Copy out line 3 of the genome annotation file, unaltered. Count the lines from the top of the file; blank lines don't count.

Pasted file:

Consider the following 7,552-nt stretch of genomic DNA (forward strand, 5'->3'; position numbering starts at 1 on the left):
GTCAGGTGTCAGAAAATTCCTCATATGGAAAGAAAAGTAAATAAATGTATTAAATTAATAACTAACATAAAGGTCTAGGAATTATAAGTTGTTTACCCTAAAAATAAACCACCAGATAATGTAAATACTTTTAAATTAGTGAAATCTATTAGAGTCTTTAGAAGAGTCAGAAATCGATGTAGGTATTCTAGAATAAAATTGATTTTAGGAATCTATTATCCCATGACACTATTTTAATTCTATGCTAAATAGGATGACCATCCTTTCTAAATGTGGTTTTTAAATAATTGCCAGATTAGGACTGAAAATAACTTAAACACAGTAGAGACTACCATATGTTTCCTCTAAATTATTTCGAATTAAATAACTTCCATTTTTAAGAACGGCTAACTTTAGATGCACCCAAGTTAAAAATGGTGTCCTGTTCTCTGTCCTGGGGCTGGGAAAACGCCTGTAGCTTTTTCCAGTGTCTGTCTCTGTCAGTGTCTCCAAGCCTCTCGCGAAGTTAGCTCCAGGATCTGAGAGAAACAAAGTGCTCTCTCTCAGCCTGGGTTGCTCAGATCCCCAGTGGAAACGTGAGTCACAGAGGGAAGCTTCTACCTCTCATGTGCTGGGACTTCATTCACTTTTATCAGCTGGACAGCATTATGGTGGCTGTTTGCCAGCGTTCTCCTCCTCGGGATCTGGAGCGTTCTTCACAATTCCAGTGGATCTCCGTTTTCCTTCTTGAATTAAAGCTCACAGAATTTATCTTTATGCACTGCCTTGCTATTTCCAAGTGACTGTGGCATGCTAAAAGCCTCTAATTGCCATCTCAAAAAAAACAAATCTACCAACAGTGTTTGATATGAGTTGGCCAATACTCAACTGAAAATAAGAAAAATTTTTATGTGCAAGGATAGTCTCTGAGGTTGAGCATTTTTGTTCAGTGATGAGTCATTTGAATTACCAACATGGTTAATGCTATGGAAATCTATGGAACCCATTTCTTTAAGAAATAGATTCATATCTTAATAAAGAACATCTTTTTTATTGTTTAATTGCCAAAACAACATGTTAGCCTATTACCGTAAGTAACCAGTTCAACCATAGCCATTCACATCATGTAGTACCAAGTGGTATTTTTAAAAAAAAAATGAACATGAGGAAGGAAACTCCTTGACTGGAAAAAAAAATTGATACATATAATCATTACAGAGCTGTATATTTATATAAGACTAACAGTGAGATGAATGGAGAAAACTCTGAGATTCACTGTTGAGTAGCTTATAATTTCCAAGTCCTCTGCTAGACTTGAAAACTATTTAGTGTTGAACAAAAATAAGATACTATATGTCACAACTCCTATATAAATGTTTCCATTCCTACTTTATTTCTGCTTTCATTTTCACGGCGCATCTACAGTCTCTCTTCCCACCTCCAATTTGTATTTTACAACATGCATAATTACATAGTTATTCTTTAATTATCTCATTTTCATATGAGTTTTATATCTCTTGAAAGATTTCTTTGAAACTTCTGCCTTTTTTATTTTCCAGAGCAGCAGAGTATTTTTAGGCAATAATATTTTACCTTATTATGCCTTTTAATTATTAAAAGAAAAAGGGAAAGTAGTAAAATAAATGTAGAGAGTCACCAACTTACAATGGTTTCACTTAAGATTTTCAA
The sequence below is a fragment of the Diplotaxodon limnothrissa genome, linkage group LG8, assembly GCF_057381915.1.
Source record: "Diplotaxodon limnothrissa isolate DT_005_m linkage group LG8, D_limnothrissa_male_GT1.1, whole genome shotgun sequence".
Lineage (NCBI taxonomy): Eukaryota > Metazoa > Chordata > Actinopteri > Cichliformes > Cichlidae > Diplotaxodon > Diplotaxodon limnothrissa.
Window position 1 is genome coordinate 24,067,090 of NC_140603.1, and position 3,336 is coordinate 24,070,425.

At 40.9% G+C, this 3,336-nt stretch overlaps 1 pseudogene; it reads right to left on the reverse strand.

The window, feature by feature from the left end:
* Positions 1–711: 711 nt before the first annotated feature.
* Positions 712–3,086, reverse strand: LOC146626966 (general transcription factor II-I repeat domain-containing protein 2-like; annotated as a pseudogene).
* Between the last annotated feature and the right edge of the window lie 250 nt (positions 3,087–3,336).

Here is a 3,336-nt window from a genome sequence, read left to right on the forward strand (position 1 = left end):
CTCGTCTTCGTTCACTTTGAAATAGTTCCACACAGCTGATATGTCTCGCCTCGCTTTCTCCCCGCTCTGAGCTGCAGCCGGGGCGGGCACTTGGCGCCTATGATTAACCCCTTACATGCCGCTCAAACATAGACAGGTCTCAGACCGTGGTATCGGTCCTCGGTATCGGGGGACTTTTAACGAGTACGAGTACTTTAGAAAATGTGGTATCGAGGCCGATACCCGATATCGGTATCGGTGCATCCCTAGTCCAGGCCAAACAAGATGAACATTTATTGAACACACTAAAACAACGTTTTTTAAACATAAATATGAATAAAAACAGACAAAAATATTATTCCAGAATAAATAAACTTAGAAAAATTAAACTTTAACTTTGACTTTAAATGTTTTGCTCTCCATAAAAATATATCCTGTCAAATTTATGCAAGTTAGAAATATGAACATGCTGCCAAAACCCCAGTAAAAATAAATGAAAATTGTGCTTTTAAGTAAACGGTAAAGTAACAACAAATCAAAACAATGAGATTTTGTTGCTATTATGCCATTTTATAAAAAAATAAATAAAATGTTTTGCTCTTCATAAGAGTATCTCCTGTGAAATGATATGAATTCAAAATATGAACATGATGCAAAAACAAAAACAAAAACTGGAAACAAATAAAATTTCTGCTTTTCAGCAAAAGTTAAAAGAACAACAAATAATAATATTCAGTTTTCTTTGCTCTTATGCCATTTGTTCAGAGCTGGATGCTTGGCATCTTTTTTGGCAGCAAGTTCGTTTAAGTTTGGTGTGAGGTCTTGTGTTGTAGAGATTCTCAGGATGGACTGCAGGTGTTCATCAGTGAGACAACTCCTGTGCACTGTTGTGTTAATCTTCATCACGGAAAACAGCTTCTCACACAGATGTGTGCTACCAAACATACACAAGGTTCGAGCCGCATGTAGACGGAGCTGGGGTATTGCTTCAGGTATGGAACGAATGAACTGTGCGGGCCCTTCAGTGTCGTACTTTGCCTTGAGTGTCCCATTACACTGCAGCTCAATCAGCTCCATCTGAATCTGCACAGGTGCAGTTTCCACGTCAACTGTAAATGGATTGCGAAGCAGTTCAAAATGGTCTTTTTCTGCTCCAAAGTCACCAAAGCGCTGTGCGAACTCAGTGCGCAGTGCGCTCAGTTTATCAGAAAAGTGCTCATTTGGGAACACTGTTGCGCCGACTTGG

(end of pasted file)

The sequence below is a fragment of the Diplotaxodon limnothrissa genome, linkage group LG8, assembly GCF_057381915.1.